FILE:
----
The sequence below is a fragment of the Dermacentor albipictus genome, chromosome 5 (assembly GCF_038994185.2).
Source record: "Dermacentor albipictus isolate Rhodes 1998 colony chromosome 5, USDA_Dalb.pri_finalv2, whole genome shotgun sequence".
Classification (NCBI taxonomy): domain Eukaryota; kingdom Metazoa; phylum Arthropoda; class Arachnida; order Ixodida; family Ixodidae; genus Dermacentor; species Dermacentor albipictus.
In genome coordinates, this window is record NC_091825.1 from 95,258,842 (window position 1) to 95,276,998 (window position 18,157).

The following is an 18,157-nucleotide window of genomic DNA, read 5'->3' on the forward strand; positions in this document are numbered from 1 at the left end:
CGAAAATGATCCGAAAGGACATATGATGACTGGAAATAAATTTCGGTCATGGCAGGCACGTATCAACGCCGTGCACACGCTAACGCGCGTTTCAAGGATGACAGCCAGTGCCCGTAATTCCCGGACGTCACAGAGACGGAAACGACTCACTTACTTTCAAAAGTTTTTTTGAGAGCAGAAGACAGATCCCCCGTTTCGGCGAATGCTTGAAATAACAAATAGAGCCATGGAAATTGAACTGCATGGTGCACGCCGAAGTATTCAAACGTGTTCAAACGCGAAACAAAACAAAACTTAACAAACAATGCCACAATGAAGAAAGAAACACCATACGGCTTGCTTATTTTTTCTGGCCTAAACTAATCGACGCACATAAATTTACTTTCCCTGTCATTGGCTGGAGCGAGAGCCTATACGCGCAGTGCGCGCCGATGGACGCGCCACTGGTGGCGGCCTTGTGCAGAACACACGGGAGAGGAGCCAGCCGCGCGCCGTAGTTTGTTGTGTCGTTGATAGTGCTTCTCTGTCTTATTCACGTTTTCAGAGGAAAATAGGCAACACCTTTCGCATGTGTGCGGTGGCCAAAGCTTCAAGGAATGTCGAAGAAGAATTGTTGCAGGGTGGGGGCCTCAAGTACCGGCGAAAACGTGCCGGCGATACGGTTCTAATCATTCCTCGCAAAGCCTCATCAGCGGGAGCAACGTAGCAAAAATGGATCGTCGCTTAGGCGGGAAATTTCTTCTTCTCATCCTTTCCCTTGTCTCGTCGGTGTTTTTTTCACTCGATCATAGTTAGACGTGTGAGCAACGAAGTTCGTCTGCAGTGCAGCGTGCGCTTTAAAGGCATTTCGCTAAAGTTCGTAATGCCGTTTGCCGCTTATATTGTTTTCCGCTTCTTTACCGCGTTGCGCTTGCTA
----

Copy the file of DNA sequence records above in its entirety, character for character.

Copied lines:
The sequence below is a fragment of the Dermacentor albipictus genome, chromosome 5 (assembly GCF_038994185.2).
Source record: "Dermacentor albipictus isolate Rhodes 1998 colony chromosome 5, USDA_Dalb.pri_finalv2, whole genome shotgun sequence".
Classification (NCBI taxonomy): domain Eukaryota; kingdom Metazoa; phylum Arthropoda; class Arachnida; order Ixodida; family Ixodidae; genus Dermacentor; species Dermacentor albipictus.
In genome coordinates, this window is record NC_091825.1 from 95,258,842 (window position 1) to 95,276,998 (window position 18,157).

The following is an 18,157-nucleotide window of genomic DNA, read 5'->3' on the forward strand; positions in this document are numbered from 1 at the left end:
CGAAAATGATCCGAAAGGACATATGATGACTGGAAATAAATTTCGGTCATGGCAGGCACGTATCAACGCCGTGCACACGCTAACGCGCGTTTCAAGGATGACAGCCAGTGCCCGTAATTCCCGGACGTCACAGAGACGGAAACGACTCACTTACTTTCAAAAGTTTTTTTGAGAGCAGAAGACAGATCCCCCGTTTCGGCGAATGCTTGAAATAACAAATAGAGCCATGGAAATTGAACTGCATGGTGCACGCCGAAGTATTCAAACGTGTTCAAACGCGAAACAAAACAAAACTTAACAAACAATGCCACAATGAAGAAAGAAACACCATACGGCTTGCTTATTTTTTCTGGCCTAAACTAATCGACGCACATAAATTTACTTTCCCTGTCATTGGCTGGAGCGAGAGCCTATACGCGCAGTGCGCGCCGATGGACGCGCCACTGGTGGCGGCCTTGTGCAGAACACACGGGAGAGGAGCCAGCCGCGCGCCGTAGTTTGTTGTGTCGTTGATAGTGCTTCTCTGTCTTATTCACGTTTTCAGAGGAAAATAGGCAACACCTTTCGCATGTGTGCGGTGGCCAAAGCTTCAAGGAATGTCGAAGAAGAATTGTTGCAGGGTGGGGGCCTCAAGTACCGGCGAAAACGTGCCGGCGATACGGTTCTAATCATTCCTCGCAAAGCCTCATCAGCGGGAGCAACGTAGCAAAAATGGATCGTCGCTTAGGCGGGAAATTTCTTCTTCTCATCCTTTCCCTTGTCTCGTCGGTGTTTTTTTCACTCGATCATAGTTAGACGTGTGAGCAACGAAGTTCGTCTGCAGTGCAGCGTGCGCTTTAAAGGCATTTCGCTAAAGTTCGTAATGCCGTTTGCCGCTTATATTGTTTTCCGCTTCTTTACCGCGTTGCGCTTGCTA